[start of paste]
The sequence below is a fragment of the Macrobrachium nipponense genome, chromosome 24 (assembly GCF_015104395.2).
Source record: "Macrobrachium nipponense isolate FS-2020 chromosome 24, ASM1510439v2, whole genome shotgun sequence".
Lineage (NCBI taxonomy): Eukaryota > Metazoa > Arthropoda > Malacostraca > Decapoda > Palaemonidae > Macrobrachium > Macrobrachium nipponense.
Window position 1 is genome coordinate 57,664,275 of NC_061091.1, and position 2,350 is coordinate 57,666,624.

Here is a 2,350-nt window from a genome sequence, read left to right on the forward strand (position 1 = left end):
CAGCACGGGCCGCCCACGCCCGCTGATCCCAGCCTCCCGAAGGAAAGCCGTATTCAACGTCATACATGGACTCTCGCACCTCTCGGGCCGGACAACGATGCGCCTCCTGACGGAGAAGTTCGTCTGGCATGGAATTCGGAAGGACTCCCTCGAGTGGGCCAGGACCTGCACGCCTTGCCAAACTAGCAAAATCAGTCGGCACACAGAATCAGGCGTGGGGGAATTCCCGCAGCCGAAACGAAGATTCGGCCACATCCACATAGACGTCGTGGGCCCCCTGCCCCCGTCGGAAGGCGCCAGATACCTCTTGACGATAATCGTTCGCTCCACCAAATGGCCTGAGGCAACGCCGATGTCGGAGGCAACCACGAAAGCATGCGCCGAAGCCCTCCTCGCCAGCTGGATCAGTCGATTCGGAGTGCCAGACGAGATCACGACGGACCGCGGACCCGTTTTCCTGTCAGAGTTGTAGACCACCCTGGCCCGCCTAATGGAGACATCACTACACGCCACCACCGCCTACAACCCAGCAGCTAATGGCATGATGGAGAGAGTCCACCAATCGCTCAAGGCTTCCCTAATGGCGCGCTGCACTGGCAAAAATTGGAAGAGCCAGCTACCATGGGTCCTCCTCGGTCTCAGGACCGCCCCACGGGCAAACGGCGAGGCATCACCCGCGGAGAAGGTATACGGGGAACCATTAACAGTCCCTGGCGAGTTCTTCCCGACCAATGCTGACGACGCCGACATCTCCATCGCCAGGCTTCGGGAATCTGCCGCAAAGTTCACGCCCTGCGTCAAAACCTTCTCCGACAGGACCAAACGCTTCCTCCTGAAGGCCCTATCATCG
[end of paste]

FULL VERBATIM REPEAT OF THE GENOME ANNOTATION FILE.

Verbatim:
The sequence below is a fragment of the Macrobrachium nipponense genome, chromosome 24 (assembly GCF_015104395.2).
Source record: "Macrobrachium nipponense isolate FS-2020 chromosome 24, ASM1510439v2, whole genome shotgun sequence".
Lineage (NCBI taxonomy): Eukaryota > Metazoa > Arthropoda > Malacostraca > Decapoda > Palaemonidae > Macrobrachium > Macrobrachium nipponense.
Window position 1 is genome coordinate 57,664,275 of NC_061091.1, and position 2,350 is coordinate 57,666,624.

Here is a 2,350-nt window from a genome sequence, read left to right on the forward strand (position 1 = left end):
CAGCACGGGCCGCCCACGCCCGCTGATCCCAGCCTCCCGAAGGAAAGCCGTATTCAACGTCATACATGGACTCTCGCACCTCTCGGGCCGGACAACGATGCGCCTCCTGACGGAGAAGTTCGTCTGGCATGGAATTCGGAAGGACTCCCTCGAGTGGGCCAGGACCTGCACGCCTTGCCAAACTAGCAAAATCAGTCGGCACACAGAATCAGGCGTGGGGGAATTCCCGCAGCCGAAACGAAGATTCGGCCACATCCACATAGACGTCGTGGGCCCCCTGCCCCCGTCGGAAGGCGCCAGATACCTCTTGACGATAATCGTTCGCTCCACCAAATGGCCTGAGGCAACGCCGATGTCGGAGGCAACCACGAAAGCATGCGCCGAAGCCCTCCTCGCCAGCTGGATCAGTCGATTCGGAGTGCCAGACGAGATCACGACGGACCGCGGACCCGTTTTCCTGTCAGAGTTGTAGACCACCCTGGCCCGCCTAATGGAGACATCACTACACGCCACCACCGCCTACAACCCAGCAGCTAATGGCATGATGGAGAGAGTCCACCAATCGCTCAAGGCTTCCCTAATGGCGCGCTGCACTGGCAAAAATTGGAAGAGCCAGCTACCATGGGTCCTCCTCGGTCTCAGGACCGCCCCACGGGCAAACGGCGAGGCATCACCCGCGGAGAAGGTATACGGGGAACCATTAACAGTCCCTGGCGAGTTCTTCCCGACCAATGCTGACGACGCCGACATCTCCATCGCCAGGCTTCGGGAATCTGCCGCAAAGTTCACGCCCTGCGTCAAAACCTTCTCCGACAGGACCAAACGCTTCCTCCTGAAGGCCCTATCATCG